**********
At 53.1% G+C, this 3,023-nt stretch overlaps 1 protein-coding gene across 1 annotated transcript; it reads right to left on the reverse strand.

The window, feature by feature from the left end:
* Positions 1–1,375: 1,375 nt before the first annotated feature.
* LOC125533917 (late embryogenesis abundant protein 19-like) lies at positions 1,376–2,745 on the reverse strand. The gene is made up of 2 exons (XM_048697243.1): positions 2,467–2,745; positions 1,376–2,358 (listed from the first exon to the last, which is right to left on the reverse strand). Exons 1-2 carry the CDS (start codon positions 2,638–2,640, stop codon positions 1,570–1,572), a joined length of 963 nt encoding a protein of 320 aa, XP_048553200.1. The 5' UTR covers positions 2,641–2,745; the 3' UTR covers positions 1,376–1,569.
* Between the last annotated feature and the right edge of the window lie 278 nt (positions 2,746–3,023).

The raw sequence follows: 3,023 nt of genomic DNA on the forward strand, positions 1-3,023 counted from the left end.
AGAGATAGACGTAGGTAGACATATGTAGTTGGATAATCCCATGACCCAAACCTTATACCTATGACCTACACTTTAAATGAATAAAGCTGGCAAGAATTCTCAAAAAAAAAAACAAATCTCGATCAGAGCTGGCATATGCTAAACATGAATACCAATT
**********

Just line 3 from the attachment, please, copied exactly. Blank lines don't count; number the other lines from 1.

* Positions 1–1,375: 1,375 nt before the first annotated feature.